• Human Resources will assist hiring managers in identifying the best places to advertise staff positions as well as sources that aim to diversify applicant pools. Hiring managers and search committee members can pursue additional options for advertising the position.

    HR has designed trainings on Boosting Diversity Through Recruiting and Leveraging Your Network to Find Talent. These trainings explore best practices for developing a diverse applicant pool as well as using professional networks and social media to cast a wider net. Interested individuals can consult the HR Training Calendar to sign up for these sessions.

    Faculty Affairs will advertise and pay for a one-time full-time contracted faculty job opening in the national outlets identified in the Faculty Search Guidelines; advertising in additional venues is the responsibility of the department. Hiring managers can advertise in venues for limited term and part-time faculty job openings, but they will be responsible for the cost of advertising and placing the job opening.

    The Division of Diverse and Inclusive Excellence (DDIE) has created a Targeted Recruitment Resources tool to help identify additional professional organizations intersecting with different job areas. By reaching out to specific professional organizations as well as those that serve different affinity groups or have a local presence, hiring managers can further develop a diverse applicant pool.

    Social media is an increasingly useful tool as current employees sharing a call offers a more personal approach to attracting applicants. HR’s Leveraging Your Network to Find Talent covers this topic, and those interested can refer to the following resources as well:

    Daniel Ku, “Social Recruiting: Everything You Need to Know for 2022,” PostBeyond, 26 November 2021.

    Society for Human Resource Management, “Using Social Media for Talent Acquisition,” 20 September 2017

  • Again, hiring managers and search committees should complete Inclusive Hiring Training, which will discuss best practices as well as legal considerations when evaluating candidates.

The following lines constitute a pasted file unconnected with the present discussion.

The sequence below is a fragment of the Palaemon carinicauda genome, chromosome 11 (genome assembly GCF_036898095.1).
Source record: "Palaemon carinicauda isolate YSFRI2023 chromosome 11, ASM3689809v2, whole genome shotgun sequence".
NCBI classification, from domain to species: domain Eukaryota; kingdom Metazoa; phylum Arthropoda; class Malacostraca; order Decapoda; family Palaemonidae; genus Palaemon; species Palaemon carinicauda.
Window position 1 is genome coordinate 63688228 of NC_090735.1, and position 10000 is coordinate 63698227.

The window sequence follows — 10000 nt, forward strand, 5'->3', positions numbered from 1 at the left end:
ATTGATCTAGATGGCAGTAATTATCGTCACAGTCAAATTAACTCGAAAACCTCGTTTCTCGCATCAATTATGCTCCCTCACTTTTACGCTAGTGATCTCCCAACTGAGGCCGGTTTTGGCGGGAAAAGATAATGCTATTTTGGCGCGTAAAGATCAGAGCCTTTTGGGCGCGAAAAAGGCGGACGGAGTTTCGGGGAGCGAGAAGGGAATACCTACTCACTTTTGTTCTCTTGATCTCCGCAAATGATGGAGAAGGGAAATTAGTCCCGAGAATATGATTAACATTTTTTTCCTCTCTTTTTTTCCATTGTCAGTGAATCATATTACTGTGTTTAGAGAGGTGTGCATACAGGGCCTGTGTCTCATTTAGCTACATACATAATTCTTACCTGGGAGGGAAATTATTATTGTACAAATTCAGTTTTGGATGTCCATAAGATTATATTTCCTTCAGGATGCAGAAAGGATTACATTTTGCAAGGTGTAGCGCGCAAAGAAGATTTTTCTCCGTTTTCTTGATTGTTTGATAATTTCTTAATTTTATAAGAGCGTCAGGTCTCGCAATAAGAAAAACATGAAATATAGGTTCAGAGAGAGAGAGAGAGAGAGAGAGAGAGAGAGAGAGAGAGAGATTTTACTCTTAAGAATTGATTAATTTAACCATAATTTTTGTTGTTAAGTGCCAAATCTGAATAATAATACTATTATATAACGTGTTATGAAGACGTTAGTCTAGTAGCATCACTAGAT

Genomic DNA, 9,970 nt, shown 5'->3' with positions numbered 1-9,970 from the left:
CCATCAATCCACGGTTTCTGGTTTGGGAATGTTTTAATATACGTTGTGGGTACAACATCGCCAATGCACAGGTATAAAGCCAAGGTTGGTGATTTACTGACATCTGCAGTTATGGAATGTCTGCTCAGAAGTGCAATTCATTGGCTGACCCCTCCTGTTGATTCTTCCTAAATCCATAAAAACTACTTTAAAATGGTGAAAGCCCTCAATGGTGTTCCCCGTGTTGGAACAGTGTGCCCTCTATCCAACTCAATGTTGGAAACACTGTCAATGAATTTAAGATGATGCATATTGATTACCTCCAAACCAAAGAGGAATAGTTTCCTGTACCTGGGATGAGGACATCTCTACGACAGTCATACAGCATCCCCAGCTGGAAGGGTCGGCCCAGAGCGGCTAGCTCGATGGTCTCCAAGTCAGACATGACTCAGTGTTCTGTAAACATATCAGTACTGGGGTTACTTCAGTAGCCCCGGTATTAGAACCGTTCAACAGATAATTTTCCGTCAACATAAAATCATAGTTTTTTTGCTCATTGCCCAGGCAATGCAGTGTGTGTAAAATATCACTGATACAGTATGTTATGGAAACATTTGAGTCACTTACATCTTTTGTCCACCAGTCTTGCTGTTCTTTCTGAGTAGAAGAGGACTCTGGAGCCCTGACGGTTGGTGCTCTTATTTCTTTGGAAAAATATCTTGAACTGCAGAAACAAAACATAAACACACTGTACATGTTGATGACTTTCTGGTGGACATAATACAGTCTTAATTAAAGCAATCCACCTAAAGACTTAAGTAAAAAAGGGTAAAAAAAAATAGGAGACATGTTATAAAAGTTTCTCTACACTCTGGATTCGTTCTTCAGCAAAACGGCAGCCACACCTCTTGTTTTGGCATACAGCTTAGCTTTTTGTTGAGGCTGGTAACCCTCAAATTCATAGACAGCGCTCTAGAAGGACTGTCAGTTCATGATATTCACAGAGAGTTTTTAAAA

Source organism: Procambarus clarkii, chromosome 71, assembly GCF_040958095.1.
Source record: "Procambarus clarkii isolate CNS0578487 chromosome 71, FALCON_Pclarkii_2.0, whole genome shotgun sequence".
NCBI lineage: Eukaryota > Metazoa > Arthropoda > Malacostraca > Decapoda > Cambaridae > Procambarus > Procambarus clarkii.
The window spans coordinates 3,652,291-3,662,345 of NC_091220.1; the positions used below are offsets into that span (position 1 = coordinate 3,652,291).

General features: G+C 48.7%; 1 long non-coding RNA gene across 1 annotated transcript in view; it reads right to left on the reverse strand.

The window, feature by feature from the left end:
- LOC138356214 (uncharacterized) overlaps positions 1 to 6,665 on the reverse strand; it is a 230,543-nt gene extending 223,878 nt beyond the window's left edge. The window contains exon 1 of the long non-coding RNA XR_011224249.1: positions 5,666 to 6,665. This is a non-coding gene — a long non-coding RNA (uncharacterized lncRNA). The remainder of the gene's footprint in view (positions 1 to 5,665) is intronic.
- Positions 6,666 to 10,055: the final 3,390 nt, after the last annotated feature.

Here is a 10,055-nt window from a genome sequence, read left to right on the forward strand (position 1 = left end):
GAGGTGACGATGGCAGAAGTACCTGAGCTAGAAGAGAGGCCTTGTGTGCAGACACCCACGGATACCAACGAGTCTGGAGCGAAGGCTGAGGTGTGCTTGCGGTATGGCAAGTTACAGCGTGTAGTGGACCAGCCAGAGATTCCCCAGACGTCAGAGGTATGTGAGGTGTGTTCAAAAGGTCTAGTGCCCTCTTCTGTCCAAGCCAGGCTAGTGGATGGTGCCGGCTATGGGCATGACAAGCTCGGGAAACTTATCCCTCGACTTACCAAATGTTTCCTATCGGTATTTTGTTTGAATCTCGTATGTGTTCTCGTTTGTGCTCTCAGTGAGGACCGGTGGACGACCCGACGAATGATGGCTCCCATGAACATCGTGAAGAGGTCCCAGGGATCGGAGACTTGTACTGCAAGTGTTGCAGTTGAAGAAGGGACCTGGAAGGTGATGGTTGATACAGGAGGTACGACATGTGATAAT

Search committees should prepare to demonstrate to all candidates the diversity and inclusivity of KSU as well as the resources available to support professional development. Committees can highlight the R2 Roadmap and its emphasis on community. Committees can also point to the resources available to support all incoming staff and faculty members as they grow and progress at KSU. While not an exhaustive list, resources include:

    1. National Center for Faculty Development and Diversity: KSU is an institutional member, which enables all faculty to become individual members by registering for a free account.
    2. Faculty Mutual Mentoring Groups
    3. Women’s Leadership Institute
    4. Research Support for Faculty
    5. Inclusive Excellence Certificate Program
    6. Diversity Research Grant
    7. Presidential Initiatives: Disability Strategies and Resources; Gender and Work Life Issues; Racial and Ethnic Diversity; LGBTQ+ Initiatives; Sustainability; Veteran Affairs.
    8. Employment Benefits

    Specific college or unit resources: Search committees should familiarize themselves with what opportunities are available within their specific unit. This may include unique memberships, employee resource groups (ERGs), mentoring programs, and/or other supports.